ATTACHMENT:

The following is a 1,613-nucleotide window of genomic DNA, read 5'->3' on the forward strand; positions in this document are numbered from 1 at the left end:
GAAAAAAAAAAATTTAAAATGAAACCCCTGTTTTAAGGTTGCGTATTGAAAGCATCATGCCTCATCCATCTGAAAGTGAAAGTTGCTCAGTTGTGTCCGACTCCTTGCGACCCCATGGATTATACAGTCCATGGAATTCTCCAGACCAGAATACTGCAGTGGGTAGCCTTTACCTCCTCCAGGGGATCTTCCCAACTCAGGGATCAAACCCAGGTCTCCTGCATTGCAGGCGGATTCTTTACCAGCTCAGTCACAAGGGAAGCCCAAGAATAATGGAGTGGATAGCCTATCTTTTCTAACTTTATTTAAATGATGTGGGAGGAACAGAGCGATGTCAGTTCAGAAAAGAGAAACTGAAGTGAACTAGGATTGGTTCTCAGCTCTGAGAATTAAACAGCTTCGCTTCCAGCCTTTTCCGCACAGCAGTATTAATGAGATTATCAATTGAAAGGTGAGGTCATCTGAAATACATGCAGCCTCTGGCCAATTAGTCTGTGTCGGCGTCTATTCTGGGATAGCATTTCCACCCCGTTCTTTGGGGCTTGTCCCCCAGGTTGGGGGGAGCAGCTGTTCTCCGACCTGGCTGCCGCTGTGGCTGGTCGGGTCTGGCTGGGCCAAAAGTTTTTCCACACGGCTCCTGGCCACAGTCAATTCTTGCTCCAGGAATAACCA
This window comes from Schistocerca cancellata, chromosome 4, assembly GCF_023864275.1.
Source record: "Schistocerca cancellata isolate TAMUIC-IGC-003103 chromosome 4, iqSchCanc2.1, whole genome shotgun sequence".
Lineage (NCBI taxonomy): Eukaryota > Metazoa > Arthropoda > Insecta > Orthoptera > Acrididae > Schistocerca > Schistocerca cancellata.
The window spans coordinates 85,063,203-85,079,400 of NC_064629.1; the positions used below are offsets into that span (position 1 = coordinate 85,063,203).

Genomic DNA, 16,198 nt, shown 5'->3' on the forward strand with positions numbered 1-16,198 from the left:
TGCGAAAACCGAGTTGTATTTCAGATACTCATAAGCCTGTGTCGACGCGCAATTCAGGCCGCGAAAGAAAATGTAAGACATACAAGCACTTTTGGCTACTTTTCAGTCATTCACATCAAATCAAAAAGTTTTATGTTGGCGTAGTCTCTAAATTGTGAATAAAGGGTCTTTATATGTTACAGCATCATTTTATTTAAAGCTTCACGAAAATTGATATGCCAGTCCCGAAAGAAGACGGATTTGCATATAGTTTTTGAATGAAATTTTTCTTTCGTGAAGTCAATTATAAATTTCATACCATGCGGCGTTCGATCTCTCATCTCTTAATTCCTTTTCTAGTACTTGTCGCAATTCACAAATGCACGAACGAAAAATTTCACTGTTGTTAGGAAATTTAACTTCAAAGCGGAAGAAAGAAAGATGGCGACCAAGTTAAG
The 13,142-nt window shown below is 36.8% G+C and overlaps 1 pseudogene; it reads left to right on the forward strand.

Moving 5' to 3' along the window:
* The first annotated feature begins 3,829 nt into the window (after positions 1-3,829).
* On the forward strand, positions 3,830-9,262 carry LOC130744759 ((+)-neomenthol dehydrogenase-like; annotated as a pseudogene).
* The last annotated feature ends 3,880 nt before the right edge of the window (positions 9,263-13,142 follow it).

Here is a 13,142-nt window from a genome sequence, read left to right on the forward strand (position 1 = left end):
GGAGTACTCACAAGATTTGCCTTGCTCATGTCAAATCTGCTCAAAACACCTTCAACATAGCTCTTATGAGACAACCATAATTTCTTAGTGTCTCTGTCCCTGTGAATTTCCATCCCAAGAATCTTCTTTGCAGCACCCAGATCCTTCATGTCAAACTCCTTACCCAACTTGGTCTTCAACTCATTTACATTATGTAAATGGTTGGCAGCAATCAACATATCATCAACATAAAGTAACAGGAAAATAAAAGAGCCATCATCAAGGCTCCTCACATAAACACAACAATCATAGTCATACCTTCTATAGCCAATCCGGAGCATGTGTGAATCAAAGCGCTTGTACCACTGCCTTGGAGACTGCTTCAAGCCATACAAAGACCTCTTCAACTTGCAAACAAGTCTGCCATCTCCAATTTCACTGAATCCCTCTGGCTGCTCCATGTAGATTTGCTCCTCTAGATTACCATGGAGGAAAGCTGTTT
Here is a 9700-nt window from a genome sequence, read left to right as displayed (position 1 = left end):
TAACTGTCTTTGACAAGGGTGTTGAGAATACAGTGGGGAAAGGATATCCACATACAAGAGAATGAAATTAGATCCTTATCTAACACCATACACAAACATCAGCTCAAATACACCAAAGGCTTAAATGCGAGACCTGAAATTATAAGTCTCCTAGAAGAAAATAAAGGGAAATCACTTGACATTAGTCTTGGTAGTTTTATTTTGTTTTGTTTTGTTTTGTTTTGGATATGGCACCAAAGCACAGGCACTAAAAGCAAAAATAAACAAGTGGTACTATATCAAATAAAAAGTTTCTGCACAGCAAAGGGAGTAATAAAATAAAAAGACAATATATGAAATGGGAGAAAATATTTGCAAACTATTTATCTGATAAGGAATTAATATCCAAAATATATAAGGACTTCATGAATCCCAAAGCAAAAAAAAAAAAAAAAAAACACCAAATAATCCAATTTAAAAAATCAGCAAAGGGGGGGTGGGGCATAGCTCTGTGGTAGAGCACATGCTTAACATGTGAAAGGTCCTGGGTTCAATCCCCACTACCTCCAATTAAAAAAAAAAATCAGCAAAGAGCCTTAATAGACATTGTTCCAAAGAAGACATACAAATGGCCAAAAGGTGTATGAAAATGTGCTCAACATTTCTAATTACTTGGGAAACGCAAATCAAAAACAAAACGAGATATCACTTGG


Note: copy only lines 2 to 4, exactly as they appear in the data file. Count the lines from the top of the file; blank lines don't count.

GAAAAAAAAAAATTTAAAATGAAACCCCTGTTTTAAGGTTGCGTATTGAAAGCATCATGCCTCATCCATCTGAAAGTGAAAGTTGCTCAGTTGTGTCCGACTCCTTGCGACCCCATGGATTATACAGTCCATGGAATTCTCCAGACCAGAATACTGCAGTGGGTAGCCTTTACCTCCTCCAGGGGATCTTCCCAACTCAGGGATCAAACCCAGGTCTCCTGCATTGCAGGCGGATTCTTTACCAGCTCAGTCACAAGGGAAGCCCAAGAATAATGGAGTGGATAGCCTATCTTTTCTAACTTTATTTAAATGATGTGGGAGGAACAGAGCGATGTCAGTTCAGAAAAGAGAAACTGAAGTGAACTAGGATTGGTTCTCAGCTCTGAGAATTAAACAGCTTCGCTTCCAGCCTTTTCCGCACAGCAGTATTAATGAGATTATCAATTGAAAGGTGAGGTCATCTGAAATACATGCAGCCTCTGGCCAATTAGTCTGTGTCGGCGTCTATTCTGGGATAGCATTTCCACCCCGTTCTTTGGGGCTTGTCCCCCAGGTTGGGGGGAGCAGCTGTTCTCCGACCTGGCTGCCGCTGTGGCTGGTCGGGTCTGGCTGGGCCAAAAGTTTTTCCACACGGCTCCTGGCCACAGTCAATTCTTGCTCCAGGAATAACCA
This window comes from Schistocerca cancellata, chromosome 4, assembly GCF_023864275.1.
Source record: "Schistocerca cancellata isolate TAMUIC-IGC-003103 chromosome 4, iqSchCanc2.1, whole genome shotgun sequence".